A Clinical Study of the Use of Brushite as Primary Stabilizer in Immediate Dental Implantation
TThis study is not yet open for patient recruitment
Verified by Hadassah Medical Organization September 2006
|Sponsors and Collaborators:
||Hadassah Medical Organization
|Information provided by:
||Hadassah Medical Organization
Objective: evaluation of “PD” VitalOs Cement,an injectable brushite,as stabilizer of dental implant and potential sorce for bone augmentation.
Methods: 40 patients needing dental implants will be treated where needed with “PD” VitalOs Cement gapping halve of their sites where as the other halve will be gapped with Bio oss demineralized bone and bioguide membrane.
|Alveolar Ridge Augmentation
Mandibular Ridge Augmentation
Maxillary Ridge Augmentation
Synthetic Implants for Rebuilding the Alveolar Ridge.
|Procedure: using calcium phosphate bone cement with dental implants
Study Type: Interventional
Study Design: Treatment, Randomized, Single Blind, Active Control, Expanded Access Assignment, Safety/Efficacy Study
Official Title: phase2 Clinical Study on the Efficacy of Injectable Brushite Bone Cement in Bone Augmentation and Dental Implant Stabilization.
Further study details as provided by Hadassah Medical Organization:
Primary Outcomes: Xray evaluation of osseointegration; periosens for osseointegration; clinical stability after 6 months
Secondary Outcomes: long term followup for osseointegration clinical and Xray
Expected Total Enrollment:
Study start: October 2006
Bone fractures or bone loss in specific sites are cases where a bone graft is sometimes needed to provide bone augmentation.
For bone fractures, these are typically metaphyseal or maxillo-facial fractures with risk of malunion or non-union. Bone loss
can happen under various circumstances: it can be a consequence of a systemic disease like osteoporosis or of a surgical intervention
like the extraction of a tooth or the removal of a bone cyst or tumor.
When a bone graft is required the gold standard still widely used is autogenous cancellous bone. However, the graft harvesting
procedure is invasive and increases patient morbidity (lengthened surgical procedure, increased risk of infection). Moreover,
the availability of autologous grafts is limited, especially in elderly patients. This has been the rationale for studying
alternative sources for bone grafts.
The first alternative is allografts: they are usually obtained from cadavers. The advantages include elimination of a patient
donor site, hence reduced surgical time and decreased blood loss and risk of infection. The principal shortcomings are the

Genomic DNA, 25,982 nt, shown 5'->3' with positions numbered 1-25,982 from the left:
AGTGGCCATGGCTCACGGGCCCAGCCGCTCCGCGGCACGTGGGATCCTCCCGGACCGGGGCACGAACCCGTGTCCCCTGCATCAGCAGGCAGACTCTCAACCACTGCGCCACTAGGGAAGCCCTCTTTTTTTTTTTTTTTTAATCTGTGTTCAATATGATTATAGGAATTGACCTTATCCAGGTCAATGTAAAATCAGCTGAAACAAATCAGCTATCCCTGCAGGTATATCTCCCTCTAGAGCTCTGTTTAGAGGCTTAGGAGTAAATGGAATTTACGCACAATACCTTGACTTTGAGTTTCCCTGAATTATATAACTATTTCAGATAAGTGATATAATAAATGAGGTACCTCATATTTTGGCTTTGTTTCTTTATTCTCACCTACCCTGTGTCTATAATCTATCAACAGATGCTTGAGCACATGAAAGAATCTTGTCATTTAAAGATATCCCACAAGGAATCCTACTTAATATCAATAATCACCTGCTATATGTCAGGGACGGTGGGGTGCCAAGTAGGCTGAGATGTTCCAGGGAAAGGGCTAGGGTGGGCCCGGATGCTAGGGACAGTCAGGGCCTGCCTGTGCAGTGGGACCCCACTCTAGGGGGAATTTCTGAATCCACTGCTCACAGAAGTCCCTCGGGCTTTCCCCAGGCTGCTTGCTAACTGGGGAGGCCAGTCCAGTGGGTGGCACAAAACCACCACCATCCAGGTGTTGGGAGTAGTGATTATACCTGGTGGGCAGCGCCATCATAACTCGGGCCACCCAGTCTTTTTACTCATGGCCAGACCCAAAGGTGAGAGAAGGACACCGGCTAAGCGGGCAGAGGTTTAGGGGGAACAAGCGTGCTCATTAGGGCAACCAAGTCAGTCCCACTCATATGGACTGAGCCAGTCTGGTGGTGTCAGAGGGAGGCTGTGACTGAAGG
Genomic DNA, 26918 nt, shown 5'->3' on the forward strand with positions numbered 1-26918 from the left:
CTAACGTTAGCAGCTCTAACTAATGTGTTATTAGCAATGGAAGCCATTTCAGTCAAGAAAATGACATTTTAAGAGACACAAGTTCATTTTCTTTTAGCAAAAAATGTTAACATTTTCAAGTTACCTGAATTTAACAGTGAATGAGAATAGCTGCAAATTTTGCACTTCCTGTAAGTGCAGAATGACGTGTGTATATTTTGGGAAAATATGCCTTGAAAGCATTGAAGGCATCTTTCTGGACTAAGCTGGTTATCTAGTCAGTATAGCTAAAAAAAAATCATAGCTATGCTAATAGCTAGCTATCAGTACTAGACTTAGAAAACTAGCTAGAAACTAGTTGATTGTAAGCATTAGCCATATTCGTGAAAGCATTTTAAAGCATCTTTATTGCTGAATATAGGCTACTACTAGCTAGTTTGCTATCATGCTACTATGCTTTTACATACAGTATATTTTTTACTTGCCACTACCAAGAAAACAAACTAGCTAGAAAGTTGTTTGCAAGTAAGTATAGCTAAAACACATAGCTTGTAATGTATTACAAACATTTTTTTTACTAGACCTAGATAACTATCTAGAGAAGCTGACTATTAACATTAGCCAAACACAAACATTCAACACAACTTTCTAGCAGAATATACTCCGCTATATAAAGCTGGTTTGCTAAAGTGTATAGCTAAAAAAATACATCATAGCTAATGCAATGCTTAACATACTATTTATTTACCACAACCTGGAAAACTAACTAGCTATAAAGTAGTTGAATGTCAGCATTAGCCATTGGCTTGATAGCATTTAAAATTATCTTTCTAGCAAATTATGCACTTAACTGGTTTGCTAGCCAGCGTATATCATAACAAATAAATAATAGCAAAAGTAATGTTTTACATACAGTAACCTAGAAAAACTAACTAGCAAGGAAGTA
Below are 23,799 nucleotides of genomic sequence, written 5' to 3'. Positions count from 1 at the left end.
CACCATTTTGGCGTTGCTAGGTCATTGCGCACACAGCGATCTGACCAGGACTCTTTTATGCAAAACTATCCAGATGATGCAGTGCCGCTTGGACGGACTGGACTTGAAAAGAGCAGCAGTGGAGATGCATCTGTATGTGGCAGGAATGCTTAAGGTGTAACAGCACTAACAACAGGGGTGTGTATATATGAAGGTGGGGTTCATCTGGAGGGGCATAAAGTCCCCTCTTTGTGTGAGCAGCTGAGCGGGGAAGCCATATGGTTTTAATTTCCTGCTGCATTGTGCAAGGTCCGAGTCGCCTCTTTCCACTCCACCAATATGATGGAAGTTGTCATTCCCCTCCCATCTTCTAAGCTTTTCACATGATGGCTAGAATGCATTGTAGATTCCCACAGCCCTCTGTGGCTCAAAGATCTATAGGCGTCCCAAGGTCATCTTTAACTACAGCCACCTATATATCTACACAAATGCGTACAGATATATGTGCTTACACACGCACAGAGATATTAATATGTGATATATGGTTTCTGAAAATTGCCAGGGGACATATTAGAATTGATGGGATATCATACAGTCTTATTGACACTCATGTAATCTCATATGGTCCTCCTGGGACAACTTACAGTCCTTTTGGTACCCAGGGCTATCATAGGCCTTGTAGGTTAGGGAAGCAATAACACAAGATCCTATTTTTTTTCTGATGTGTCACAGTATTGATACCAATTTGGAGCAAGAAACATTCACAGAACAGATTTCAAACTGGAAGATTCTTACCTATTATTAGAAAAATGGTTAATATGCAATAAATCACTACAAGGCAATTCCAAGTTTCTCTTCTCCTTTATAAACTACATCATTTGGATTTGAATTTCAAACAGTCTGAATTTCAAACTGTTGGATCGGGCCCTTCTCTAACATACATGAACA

availability, the possible rejection of the graft and the risk of disease transmission.
Grafts of animal origin (xenografts) are also an option, even though not totally risk-free when it comes to disease transmission.
A third alternative to autologous bone is to use synthetic materials. Extensive research has been performed to develop such
materials since the 80’s. The majority of them are based on calcium phosphate compounds, made up of the same ions as those
of the natural mineral phase of bone. These products are readily available, eliminate the risk of disease transmission or
immunogenic response (allografts) and bypass the need for an additional surgical procedure (autografts). These materials are
presented under either of the three forms: granules, pre-formed blocks or cements.
Granules and pre-formed blocks are generally made up of β-TCP, Hydroxyapatite (HA), or a mix of both. Depending mainly on
their chemical composition, their manufacturing process and their porosity, they degrade more or less rapidly.
Calcium phosphate cements consist generally of a liquid and a powder which harden upon mixing. The final product phase can
be hydroxyapatite, or another calcium phosphate phase like dahllite or brushite. The advantage of cements over pre-formed
blocks is that they can be injected, shaped and hardened in situ, ensuring optimum bone-implant contact and minimally invasive
surgery. Once hardened, they exhibit cohesive properties that granules cannot provide. Most of the calcium phosphate cements
available on the market are hydroxyapatite cements. However, for some applications like periodontitis or peri-implant gap
filling, their resorption rate is too slow, hampering their clinical applicability for these indications. the advantage of
the brushite phase in the hardened cement is that it degrades faster than hydroxyapatite, allowing a more rapid bone regeneration.
The purpose of this study is to evaluate the efficacy of “PD” VitalOs Cement as a primary stabilizer and bone augmenting source
in dental implantology.
Genders Eligible for Study:
Accepts Healthy Volunteers
- partial or full edentulous patients who need dental implants to support a prosthesis
- patients with uncontrolled diabetes
- immune suppressed
- radiotherapy to head and neck in the last five years
Please refer to this study by ClinicalTrials.gov identifier
Hadassah Medical Organization,, Jerusalem,,
Study chairs or principal investigators
Michael M Perez Davidi, DMD, Study Chair, Hadassah Medical Organization
Nardi Caspi, DMD, Principal Investigator, Hadassah Medical Organization
Pittet C, Lemaitre J. Mechanical characterization of brushite cements: a Mohr circles' approach. J Biomed Mater Res. 2000;53(6):769-80.
Publications that report results of this study
Charriere E, Terrazzoni S, Pittet C, Mordasini PH, Dutoit M, Lemaitre J, Zysset PH. Mechanical characterization of brushite and hydroxyapatite cements. Biomaterials. 2001 Nov;22(21):2937-45.
Study ID Numbers:
September 14, 2006
Record first received:
March 5, 2006
Health Authority: Israel: Israeli Health Ministry Pharmaceutical Administration
ClinicalTrials.gov processed this record on 2006-10-19